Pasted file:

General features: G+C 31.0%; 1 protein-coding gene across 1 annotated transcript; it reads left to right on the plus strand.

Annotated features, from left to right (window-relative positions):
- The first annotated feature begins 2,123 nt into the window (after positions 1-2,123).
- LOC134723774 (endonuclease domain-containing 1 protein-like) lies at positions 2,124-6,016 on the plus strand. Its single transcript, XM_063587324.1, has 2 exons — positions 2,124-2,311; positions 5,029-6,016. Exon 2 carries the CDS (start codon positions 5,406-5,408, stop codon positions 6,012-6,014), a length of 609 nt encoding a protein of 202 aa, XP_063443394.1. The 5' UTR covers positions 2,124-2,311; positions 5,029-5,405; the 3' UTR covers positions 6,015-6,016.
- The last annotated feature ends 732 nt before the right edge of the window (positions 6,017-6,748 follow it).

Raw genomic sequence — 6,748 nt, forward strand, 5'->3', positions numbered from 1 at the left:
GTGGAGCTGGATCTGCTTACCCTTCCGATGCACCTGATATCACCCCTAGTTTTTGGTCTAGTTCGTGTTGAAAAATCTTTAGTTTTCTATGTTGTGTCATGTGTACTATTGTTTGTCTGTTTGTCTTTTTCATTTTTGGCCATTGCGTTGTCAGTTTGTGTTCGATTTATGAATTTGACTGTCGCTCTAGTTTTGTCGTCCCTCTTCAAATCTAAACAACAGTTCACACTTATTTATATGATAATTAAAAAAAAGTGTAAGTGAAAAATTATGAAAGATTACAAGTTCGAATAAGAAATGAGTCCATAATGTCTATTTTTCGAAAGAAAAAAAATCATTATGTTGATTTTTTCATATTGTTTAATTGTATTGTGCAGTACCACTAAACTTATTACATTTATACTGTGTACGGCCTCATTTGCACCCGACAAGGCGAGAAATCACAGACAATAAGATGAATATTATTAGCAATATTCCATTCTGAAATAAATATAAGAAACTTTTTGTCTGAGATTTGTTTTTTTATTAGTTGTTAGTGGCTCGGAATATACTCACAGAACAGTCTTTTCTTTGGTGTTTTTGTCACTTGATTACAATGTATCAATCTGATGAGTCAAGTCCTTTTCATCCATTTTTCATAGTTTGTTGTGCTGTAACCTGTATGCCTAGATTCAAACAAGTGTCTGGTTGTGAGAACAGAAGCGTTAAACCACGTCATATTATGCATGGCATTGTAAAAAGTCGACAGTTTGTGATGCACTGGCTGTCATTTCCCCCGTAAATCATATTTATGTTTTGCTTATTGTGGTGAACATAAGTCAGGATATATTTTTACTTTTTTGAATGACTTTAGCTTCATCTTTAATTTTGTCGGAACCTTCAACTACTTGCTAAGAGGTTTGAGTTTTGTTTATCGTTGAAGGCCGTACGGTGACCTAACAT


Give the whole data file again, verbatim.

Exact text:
General features: G+C 31.0%; 1 protein-coding gene across 1 annotated transcript; it reads left to right on the plus strand.

Annotated features, from left to right (window-relative positions):
- The first annotated feature begins 2,123 nt into the window (after positions 1-2,123).
- LOC134723774 (endonuclease domain-containing 1 protein-like) lies at positions 2,124-6,016 on the plus strand. Its single transcript, XM_063587324.1, has 2 exons — positions 2,124-2,311; positions 5,029-6,016. Exon 2 carries the CDS (start codon positions 5,406-5,408, stop codon positions 6,012-6,014), a length of 609 nt encoding a protein of 202 aa, XP_063443394.1. The 5' UTR covers positions 2,124-2,311; positions 5,029-5,405; the 3' UTR covers positions 6,015-6,016.
- The last annotated feature ends 732 nt before the right edge of the window (positions 6,017-6,748 follow it).

Raw genomic sequence — 6,748 nt, forward strand, 5'->3', positions numbered from 1 at the left:
GTGGAGCTGGATCTGCTTACCCTTCCGATGCACCTGATATCACCCCTAGTTTTTGGTCTAGTTCGTGTTGAAAAATCTTTAGTTTTCTATGTTGTGTCATGTGTACTATTGTTTGTCTGTTTGTCTTTTTCATTTTTGGCCATTGCGTTGTCAGTTTGTGTTCGATTTATGAATTTGACTGTCGCTCTAGTTTTGTCGTCCCTCTTCAAATCTAAACAACAGTTCACACTTATTTATATGATAATTAAAAAAAAGTGTAAGTGAAAAATTATGAAAGATTACAAGTTCGAATAAGAAATGAGTCCATAATGTCTATTTTTCGAAAGAAAAAAAATCATTATGTTGATTTTTTCATATTGTTTAATTGTATTGTGCAGTACCACTAAACTTATTACATTTATACTGTGTACGGCCTCATTTGCACCCGACAAGGCGAGAAATCACAGACAATAAGATGAATATTATTAGCAATATTCCATTCTGAAATAAATATAAGAAACTTTTTGTCTGAGATTTGTTTTTTTATTAGTTGTTAGTGGCTCGGAATATACTCACAGAACAGTCTTTTCTTTGGTGTTTTTGTCACTTGATTACAATGTATCAATCTGATGAGTCAAGTCCTTTTCATCCATTTTTCATAGTTTGTTGTGCTGTAACCTGTATGCCTAGATTCAAACAAGTGTCTGGTTGTGAGAACAGAAGCGTTAAACCACGTCATATTATGCATGGCATTGTAAAAAGTCGACAGTTTGTGATGCACTGGCTGTCATTTCCCCCGTAAATCATATTTATGTTTTGCTTATTGTGGTGAACATAAGTCAGGATATATTTTTACTTTTTTGAATGACTTTAGCTTCATCTTTAATTTTGTCGGAACCTTCAACTACTTGCTAAGAGGTTTGAGTTTTGTTTATCGTTGAAGGCCGTACGGTGACCTAACAT